I think I read once that when Chariots of Fire producer David Puttnam took over as the head of Columbia Pictures in the mid-’80s, he tried to blackmail Dan Aykroyd into starring in Vibes, threatening that he wouldn’t make Ghostbusters II if Aykroyd didn’t commit. But now that I’m actually checking the facts, I see that Aykroyd left the project when Puttnam insisted on casting Lauper as the female lead. Hey, who are you to judge, Doctor Detroit?
Did you guys know that Hot to Trot, starring Bobcat Goldthwait and John Candy as the voice of a racehorse, won Best Picture the year Goldblum and Lauper won for Vibes? Truly an all-time high for the cinematic arts.
JG: Poor David Puttnam, fired in 1989, the same year that Oscar winner Vibes was released.
RC: No, Jeff, you’re confused — Vibes was released in ’88, but it didn’t receive its 12 Oscar nominations and 5 Oscars until ’89. Crucial difference.
I didn’t know until now that Vibes was cowritten by frequent Ron Howard collaborators Lowell Ganz and Babaloo Mandel. Did you guys know that Mandel is the half-chimp brother of Howie Mandel? The comedian and game-show host adapted his brother’s story for the big screen in 1987 as Walk Like a Man, in which Howie played a man raised by wolves. (God, I love lying. Which is why I entered politics in the first place, of course.)
David, when you say you could “combine” and “edit” the two shows, what do you mean? There would still be separate tracks for each song and banter-filled “interlude,” right?
JG: Whoa, whoa, whoa. What is this, an interrogation?
RC: You’re not offended, are you, David? You live in Arizona, after all. I’m sure you’re profiled by the cops any time you spend more than an hour in the sun. Even the horse from Hot to Trot would get pulled over at the track in Tucson — because he’s a racehorse, get it? Thank you.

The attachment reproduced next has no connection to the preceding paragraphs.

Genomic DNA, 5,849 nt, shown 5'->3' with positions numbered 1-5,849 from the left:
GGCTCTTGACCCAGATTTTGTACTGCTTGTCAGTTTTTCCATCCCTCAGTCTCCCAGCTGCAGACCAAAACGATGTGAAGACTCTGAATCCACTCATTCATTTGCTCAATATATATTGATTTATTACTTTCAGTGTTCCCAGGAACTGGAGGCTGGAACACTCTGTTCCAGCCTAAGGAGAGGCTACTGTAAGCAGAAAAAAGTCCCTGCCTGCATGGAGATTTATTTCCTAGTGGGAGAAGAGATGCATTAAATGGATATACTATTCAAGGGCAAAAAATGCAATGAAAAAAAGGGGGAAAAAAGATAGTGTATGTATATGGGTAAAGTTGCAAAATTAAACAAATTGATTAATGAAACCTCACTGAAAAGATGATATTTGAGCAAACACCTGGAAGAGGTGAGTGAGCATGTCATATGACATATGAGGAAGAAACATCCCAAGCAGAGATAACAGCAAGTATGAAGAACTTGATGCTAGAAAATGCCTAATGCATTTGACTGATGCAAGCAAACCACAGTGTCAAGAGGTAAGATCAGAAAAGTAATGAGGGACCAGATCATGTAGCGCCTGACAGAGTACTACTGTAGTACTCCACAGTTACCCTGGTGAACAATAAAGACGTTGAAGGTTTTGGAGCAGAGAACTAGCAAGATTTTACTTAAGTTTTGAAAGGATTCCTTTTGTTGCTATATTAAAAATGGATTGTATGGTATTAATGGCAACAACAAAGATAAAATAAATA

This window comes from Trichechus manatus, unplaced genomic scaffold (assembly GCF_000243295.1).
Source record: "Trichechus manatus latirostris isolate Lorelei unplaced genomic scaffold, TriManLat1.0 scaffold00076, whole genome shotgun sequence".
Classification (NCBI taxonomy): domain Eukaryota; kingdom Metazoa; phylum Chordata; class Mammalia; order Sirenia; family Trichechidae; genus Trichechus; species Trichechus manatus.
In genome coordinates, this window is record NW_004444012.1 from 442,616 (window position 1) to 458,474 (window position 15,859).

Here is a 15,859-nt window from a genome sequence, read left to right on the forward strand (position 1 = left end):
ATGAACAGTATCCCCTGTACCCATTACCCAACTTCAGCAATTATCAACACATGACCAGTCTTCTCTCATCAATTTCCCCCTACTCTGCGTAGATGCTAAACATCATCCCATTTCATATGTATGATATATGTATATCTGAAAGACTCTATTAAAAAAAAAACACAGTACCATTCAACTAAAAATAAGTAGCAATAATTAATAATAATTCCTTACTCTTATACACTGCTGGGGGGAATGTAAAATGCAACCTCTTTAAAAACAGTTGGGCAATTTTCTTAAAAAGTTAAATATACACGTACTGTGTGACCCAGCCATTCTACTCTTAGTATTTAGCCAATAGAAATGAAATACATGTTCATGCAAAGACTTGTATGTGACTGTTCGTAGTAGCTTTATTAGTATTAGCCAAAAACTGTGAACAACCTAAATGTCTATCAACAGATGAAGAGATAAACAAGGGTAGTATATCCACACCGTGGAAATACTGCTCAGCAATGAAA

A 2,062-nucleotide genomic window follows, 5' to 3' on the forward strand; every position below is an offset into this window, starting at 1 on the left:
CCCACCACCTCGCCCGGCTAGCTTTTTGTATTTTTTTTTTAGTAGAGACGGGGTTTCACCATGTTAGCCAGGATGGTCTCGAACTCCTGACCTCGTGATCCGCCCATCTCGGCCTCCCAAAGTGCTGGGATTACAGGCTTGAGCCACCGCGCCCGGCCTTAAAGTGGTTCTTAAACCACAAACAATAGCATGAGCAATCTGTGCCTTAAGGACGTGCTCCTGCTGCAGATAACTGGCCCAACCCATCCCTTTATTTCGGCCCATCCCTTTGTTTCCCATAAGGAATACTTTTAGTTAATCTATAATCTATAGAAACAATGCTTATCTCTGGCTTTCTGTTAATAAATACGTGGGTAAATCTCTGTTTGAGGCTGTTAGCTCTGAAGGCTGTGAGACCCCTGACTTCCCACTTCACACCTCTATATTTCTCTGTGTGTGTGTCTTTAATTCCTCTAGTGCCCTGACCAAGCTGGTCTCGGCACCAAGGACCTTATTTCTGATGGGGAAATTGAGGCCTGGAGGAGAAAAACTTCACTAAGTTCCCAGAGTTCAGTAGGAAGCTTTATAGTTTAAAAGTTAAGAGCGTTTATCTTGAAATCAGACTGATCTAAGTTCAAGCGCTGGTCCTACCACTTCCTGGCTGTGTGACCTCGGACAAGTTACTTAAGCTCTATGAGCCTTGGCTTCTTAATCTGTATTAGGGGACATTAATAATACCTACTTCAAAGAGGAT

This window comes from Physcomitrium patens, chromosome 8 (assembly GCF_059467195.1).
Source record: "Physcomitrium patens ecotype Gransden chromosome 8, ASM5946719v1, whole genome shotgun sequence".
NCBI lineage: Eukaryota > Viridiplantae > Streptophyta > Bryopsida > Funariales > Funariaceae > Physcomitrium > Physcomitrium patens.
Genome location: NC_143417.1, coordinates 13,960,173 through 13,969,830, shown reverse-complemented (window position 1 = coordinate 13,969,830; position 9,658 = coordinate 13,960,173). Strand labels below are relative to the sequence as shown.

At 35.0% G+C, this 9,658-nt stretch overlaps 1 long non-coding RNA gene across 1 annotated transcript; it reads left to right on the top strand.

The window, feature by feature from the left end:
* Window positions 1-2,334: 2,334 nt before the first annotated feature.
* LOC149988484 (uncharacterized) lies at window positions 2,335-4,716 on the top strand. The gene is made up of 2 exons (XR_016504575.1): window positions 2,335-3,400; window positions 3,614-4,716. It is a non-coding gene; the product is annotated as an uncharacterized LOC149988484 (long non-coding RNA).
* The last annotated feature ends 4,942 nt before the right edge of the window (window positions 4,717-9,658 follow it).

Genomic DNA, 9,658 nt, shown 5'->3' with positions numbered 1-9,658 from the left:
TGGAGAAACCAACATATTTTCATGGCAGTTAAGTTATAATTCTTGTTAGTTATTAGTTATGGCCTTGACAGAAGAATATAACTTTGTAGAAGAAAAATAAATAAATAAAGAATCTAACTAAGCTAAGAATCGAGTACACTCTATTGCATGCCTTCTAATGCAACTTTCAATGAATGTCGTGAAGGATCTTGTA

DR: I was thinking I would edit the two shows together so that you hear them playing at the same time: a Lauper-Folds collaboration, if you will. I’ve always wanted to hear a “Brick”/”Time After Time” mash-up.
RC: Brilliant! I’ll get the two concerts posted before the July 4th holiday. [See what I mean? Politics. —Ed.] Folds has been saying for a while that he wants to write a Broadway musical, and he recently participated in a 24-hour workshop to create one, according to The New York Times. But unlike Lauper, he doesn’t have a Tony, obviously. Keep reaching for those papier-machÁ© stars, Ben.
Ben Folds at the Fox Tucson Theatre in Tucson, Arizona, January 15, 2012
Best Imitation of Myself
All U Can Eat
Fred Jones Part 2
Still Fighting It
Zak and Sara
Not the Same
Click here to download the bootleg.
Cyndi Lauper at the Fox Tucson Theatre in Tucson, Arizona, June 23, 2013
Money Changes Everything
Girls Just Want to Have Fun
When You Were Mine
Time After Time
All Through the Night
I’ll Kiss You
He’s So Unusual
Click here to download the bootleg.
So, where will this ex-mayor of Bootleg City wind up next? Well, up until a few months ago I’d never heard of Newbridge, New Jersey — no, really — but there’s also a little town you may have heard of called Springfield. In fact there are at least 30 of them in these United States, and I’m sure at least one is in the market for a new mayor. Or a monorail, if worse comes to worst.